The walls of Warren's Inn are already covered in plaques commemorating the bar's previous Best of Houston® wins for everything from Best Jukebox to Best Bar, period, so we just hope there's room for one more. But until we find a better place to relax with an after-work cocktail or two, or lube up for a show at Jones Hall or Verizon Wireless Theater, we'll keep throwing the awards Warren's way. (We're not holding our breath.) Besides the ritzy decor, jukebox that squeezes in college-rock heroes R.E.M. and Morrissey among generous helpings of jazz, blues and soul, and liberal pours — watch those martinis — Warren's fosters an atmosphere that's much more down-home than those fancy chandeliers might lead you to believe; the off-duty bartenders can often be found carrying on animated conversations with the dependable crew of regulars on the other side of the bar. And if you do find yourself a little tipsy after a couple of those martinis, we recommend the tasty egg salad or tuna sandwiches with a side of deliciously salty potato chips.

There's no doubt as to this year's winner for Student Theater Production — hands down it's The Drowsy Chaperone produced by Episcopal High School. Led by the charming and delightful Stephanie Styles in the role of showgirl Janet Van de Graaff, the spoof of Broadway musicals swept the prestigious Tommy Tune Awards, getting a total of 15 nominations and six wins, including the awards for Best Musical, Best Direction and Best Choreography. Styles took home the award for Best Leading Actress (and also won a scholarship for her performance), and it's easy to see why — she was the perfect mix of ingenue and strumpet, attacking the deceptively complex score with impressive vocal control and mastery.

by Craig Malisow

Yes, Houston is an oil town. But it's also one of the few cities in the nation with permanent, professional companies in opera, ballet, music and theater, all of which attract visitors to the city.

One of the best ways to ensure that the performing arts stick around is by encouraging and nurturing up-and-coming talent. Which is why, in 2002, Theatre Under the Stars launched the Tommy Tune Awards to honor excellence in high-school musical theater.

As TUTS's Web site explains, the awards are "designed not only to acknowledge remarkable artists in musical theatre at the high school level, but also to encourage their future in the profession by providing an opportunity to win scholarships, compete on a national level, and receive recognition from their peers."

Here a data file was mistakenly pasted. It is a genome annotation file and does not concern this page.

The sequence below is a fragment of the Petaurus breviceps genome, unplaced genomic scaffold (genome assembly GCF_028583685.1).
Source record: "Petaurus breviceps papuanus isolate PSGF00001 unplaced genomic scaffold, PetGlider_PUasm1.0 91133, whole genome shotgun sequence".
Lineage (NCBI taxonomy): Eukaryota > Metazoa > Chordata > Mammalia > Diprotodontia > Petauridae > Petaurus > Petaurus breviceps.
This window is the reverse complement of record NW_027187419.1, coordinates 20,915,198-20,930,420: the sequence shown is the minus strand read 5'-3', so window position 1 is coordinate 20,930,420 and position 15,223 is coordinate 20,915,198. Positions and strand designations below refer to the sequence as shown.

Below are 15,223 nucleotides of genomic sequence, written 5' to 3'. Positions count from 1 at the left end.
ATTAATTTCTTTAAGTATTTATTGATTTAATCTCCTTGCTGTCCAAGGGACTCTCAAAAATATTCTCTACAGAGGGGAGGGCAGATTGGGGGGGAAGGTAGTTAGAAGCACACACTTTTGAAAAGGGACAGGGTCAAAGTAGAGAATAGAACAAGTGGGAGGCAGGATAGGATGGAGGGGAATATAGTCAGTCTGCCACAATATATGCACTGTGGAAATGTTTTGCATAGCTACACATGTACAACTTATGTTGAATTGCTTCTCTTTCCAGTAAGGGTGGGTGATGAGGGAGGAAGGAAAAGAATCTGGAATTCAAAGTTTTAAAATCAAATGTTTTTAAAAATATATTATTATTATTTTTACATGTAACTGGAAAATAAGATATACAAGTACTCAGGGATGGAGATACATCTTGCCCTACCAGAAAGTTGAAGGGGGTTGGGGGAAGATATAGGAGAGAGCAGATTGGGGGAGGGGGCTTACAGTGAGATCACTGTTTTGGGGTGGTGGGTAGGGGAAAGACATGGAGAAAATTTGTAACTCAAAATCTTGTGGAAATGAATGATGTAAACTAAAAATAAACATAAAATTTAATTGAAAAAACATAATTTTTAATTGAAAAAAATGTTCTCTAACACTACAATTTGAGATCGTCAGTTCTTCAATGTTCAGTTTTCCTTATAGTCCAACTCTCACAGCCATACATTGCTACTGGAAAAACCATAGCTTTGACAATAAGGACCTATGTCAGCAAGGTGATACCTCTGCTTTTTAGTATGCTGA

For the 2009/2010 awards season, Episcopal High nailed the Musical, Direction, Costume Design, Ensemble/Chorus and Choreography categories for its production of The Drowsy Chaperone. Eight students took home a scholarship award.

Named after Tommy Tune, nine-time Tony Award winner and Lamar High graduate, the Tommy Tune Awards competition is a massive undertaking, with more than 150 schools invited to participate each year. Only the first 45 schools to apply are accepted. A three-judge panel evaluates and scores each production, and, showing that the judges aren't just playing around, the scores are tabulated by an accounting firm. The ceremony is held at the Hobby Center, where the winners get to perform.

The awards are not only an incredible honor for the winning schools and students, but a real boon to the arts in general. Not every city is lucky enough to have such a legendary theater figure willing to lend his name to a program that fosters creativity at the high school level.

At Lamar, Tune was taught by Ruth Denney, who would go on to found the High School for the Performing and Visual Arts. So when Tune allowed his name to be used for the awards, he stated, "High school theater was extremely important for me in helping to shape my later career. I was fortunate to be encouraged at Lamar by a great teacher, Ruth Denney. The recognition provided by these awards can provide the encouragement that a gifted student may need to become a successful professional."

The annual awards ceremony is free and open to the general public. Attending is a great way to show support for local high school theater — and who knows, you might just get a chance to see tomorrow's big stars today.

Best Of Houston®